As far as the UK’s ethical banking sector is concerned the steady stream of headlines from the interest-rate fixing Libor scandal to the HSBC money laundering for drug barons has proved to be a marketing campaign from heaven.
Note that Barclays, which constantly points out that it came through the credit crisis without taking public money, registered losses of £21bn on subprime investmants, only slightly less than that corporate disaster zone, RBS.
The subprime nightmare isn’t over, according to research by analysts at Credit Suisse. And British banks are still exposed to home loans taken out by dirt poor Americans.
One wonders just how badly these banks have to perform before shareholders start asking why they are paying out billions of revenues in bonuses to their executives and employees each year.
There is total lending from three of our largest banks to troubled eurozone nations of around 204bn euros (£180bn). That’s a sobering number considering that the three banks have combined Tier 1 capital of just 192bn euros (£167bn).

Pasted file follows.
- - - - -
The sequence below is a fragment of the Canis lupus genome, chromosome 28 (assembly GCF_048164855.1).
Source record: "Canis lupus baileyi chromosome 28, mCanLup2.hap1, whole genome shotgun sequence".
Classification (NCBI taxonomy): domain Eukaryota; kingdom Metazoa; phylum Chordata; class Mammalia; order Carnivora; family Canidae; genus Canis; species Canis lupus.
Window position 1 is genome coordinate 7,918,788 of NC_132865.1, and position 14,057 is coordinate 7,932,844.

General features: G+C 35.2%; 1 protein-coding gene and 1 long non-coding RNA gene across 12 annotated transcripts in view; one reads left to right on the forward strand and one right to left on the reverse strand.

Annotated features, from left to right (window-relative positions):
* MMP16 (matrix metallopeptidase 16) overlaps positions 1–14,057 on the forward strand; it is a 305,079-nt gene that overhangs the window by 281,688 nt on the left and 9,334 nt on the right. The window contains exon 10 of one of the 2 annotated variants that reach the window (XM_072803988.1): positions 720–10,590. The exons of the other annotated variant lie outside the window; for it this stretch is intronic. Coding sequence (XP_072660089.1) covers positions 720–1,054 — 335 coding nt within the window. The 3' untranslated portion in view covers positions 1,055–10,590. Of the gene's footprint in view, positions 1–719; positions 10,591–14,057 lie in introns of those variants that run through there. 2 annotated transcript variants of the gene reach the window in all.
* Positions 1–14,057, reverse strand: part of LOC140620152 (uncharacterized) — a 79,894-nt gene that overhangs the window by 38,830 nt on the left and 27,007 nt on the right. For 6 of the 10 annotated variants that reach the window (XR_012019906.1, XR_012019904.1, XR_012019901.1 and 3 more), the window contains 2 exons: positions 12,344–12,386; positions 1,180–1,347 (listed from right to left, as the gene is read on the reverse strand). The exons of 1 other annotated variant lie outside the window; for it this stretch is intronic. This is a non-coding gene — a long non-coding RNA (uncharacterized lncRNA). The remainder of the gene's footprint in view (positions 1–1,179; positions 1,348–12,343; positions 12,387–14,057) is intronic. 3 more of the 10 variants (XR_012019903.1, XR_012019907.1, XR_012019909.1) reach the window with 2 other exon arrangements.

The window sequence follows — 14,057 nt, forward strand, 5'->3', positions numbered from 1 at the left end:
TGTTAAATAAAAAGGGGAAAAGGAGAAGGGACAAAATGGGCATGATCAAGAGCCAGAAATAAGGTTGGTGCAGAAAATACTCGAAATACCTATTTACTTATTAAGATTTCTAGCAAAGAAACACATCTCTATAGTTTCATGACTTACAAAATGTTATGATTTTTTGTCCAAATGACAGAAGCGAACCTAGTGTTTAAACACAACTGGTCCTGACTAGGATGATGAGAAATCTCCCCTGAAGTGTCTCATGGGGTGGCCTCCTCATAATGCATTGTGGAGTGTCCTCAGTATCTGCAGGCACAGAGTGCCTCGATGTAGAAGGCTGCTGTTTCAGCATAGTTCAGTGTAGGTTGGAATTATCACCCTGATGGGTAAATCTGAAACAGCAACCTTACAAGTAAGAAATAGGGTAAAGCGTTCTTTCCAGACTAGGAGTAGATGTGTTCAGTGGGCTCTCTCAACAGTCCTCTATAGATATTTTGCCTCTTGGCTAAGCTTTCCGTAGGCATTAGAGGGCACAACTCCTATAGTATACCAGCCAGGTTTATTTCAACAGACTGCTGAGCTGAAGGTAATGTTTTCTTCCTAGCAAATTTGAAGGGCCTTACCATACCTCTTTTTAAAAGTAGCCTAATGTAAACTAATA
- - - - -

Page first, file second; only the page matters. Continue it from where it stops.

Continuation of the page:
No less than nine banks are underwriting Glencore’s floatation: Citigroup, Credit Suisse, Morgan Stanley, Bank of America, BNP Paribas, Barclays Capital, Société Générale, UBS and Liberum Capital. And Glencore says more banks could yet be named.
If you’d invested £100 in HSBC in 2006 you would have, roughly, a £90 return now. Barclays, on this timeframe, would have given you around £63. £100 in Lloyds would have given you a measly £25. And £100 in RBS would have given you a pathetic £12. Meanwhile, £100 invested in an FTSE all share tracker would have given you a positive return of about £105.
Paying bonuses in shares does not automatically align the interests of bankers with shareholders. And the new safeguards are probably too weak to make any substantive difference to bankers’ behaviour.
Wall Street employees get their huge bonuses regardless of how the bank does. The argument that this pay rewards performance is nonsense. And my research suggests that remuneration systems at British banks are just as flawed.
What the bonus defenders always fail to mention is what would happen to these revenues if they were not paid out in staff remuneration. The answer is that that they would (or, at least, should) be used to increase a bank’s capital reserves.
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